There are a lot of Roulette Strategies that will improve your game. But every now and again I come across a “new” strategy for casino games where someone claims that they can win excessive amounts of money in a short period of time, usually in just a few hours. The rumors spread across the internet gambling message boards with all sorts of nefarious statements. One such Strategy is the Roulette 666 Strategy.
The reason it is called the 666 strategy is because the numbers on a Roulette Wheel (1-36 and 0 & 00 for the American Wheel) add up to be 666 - some people see this as proof that gambling is inherently evil. The general is theme of the 666 strategy is to most of the numbers on the felt. Most people rightfully believe that this strategy cannot work.
The questions I get most often about this particular strategy is why the roulette 666 strategy doesn't work? The answers are:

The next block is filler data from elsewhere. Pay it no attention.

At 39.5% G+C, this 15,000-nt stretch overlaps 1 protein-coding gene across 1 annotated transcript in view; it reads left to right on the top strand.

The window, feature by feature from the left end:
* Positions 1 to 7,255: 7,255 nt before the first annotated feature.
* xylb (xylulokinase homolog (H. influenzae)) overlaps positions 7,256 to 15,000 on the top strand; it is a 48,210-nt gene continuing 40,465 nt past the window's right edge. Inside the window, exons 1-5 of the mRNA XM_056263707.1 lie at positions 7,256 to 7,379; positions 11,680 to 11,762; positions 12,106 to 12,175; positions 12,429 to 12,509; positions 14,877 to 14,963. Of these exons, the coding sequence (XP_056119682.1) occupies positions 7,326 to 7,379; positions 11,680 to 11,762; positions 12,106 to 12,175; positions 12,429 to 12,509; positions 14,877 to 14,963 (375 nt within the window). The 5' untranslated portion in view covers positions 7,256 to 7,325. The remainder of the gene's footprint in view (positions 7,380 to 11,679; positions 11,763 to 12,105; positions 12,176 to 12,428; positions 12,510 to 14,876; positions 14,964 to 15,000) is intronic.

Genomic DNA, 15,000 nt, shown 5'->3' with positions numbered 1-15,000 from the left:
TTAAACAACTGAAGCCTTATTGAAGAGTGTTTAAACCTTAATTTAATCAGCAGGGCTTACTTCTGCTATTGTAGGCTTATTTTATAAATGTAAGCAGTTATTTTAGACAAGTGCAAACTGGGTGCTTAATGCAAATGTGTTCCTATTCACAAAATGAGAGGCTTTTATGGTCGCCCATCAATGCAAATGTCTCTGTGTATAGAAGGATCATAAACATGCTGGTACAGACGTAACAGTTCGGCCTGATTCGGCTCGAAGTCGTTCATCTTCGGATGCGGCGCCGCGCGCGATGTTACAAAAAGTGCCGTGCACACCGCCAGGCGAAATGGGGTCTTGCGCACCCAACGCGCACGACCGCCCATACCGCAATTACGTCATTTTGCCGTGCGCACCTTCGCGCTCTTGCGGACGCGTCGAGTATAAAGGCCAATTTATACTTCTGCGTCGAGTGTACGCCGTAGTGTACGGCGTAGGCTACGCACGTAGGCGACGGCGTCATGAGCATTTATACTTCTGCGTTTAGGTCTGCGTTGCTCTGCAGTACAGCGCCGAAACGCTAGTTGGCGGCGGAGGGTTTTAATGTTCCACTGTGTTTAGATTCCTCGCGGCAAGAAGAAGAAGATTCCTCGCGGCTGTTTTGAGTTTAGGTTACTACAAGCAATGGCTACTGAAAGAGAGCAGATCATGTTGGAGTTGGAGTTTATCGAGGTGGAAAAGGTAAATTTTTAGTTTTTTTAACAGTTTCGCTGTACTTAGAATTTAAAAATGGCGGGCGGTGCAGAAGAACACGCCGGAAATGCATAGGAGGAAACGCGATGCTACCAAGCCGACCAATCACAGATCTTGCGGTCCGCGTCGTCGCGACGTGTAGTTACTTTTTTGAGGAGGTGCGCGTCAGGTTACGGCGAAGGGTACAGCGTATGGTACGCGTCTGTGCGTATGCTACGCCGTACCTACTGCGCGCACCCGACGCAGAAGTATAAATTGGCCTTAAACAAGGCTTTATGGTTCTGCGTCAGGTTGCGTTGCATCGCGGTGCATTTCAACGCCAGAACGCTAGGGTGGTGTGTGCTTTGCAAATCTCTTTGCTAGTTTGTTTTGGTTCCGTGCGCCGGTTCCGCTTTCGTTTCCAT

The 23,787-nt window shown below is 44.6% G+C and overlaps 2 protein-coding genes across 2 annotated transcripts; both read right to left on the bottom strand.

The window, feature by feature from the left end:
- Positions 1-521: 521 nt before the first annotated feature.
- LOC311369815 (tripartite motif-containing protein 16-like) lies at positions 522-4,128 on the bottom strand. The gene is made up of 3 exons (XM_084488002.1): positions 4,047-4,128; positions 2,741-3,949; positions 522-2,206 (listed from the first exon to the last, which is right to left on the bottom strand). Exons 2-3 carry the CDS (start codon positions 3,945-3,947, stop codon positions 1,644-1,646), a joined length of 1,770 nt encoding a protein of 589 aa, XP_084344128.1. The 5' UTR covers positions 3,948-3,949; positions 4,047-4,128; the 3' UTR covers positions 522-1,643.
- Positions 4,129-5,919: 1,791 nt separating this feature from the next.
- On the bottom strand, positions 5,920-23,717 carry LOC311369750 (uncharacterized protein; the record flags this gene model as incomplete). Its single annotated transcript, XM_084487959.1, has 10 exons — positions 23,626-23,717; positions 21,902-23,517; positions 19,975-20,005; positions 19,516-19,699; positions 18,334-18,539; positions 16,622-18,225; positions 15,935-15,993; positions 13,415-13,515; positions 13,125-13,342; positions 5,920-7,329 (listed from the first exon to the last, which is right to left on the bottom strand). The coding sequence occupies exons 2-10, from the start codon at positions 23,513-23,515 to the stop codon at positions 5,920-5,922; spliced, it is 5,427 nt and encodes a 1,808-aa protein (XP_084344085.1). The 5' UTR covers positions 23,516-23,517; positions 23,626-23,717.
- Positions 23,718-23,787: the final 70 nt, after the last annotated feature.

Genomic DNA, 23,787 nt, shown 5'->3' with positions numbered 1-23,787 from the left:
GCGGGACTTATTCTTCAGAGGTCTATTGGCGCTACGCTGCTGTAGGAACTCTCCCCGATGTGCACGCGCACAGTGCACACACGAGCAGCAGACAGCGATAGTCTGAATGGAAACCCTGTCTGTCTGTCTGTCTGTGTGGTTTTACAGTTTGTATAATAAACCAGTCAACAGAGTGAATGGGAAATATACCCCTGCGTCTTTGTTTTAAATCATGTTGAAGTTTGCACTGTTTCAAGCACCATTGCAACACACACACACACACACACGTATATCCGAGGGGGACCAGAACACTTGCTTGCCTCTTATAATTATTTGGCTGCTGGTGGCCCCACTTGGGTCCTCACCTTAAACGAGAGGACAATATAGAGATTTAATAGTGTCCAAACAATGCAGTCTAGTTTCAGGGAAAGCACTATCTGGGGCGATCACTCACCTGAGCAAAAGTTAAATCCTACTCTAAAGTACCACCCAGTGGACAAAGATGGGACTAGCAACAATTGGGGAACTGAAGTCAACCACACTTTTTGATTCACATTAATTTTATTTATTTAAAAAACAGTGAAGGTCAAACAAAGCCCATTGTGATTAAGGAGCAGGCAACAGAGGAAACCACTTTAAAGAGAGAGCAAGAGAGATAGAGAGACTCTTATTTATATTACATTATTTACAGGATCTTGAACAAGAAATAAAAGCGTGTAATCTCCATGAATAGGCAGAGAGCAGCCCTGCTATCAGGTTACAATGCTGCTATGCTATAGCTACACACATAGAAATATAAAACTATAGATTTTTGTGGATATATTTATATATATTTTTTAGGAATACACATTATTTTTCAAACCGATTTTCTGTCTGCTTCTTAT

- The 666 strategy has a negative expectation
- The 666 strategy relies on short term positive variance
- The 666 strategy does not take into account the long term
- Rare events are not that rare and can wipe you out
WHAT IS THE ROULETTE 666 STRATEGY?
Before we get started on why it doesn’t work I’ll define exactly what it is. The concept of the 666 strategy is to cover almost all of the numbers on felt with different size bets, adhering to the faulty thought that one of the numbers will always hit. The most popular variation of the 666 strategy is for the European Wheel variant and is below. The proof can be applied to any of the 3 variants.
The roulette 666 strategy covers all of the numbers on the table except for four. You need at least $66 per spin to use this system, but you could use multiples of $66 instead (like $132 or $198 etc.). If you did that, you’d simply multiply the betting amounts in the example below by the factor you’re using.
The betting protocol works like this:
- You bet $36 on Red.
- You bet another $24 on the following numbers: $4 on each of the following two-number bets: 0/2, 8/11, 10/13, 17/20, 26/29, 28/31.
- You place $2 bets on any 3 single numbers that you choose from the following: 4, 6, 15, 22, 24, 33 and 35.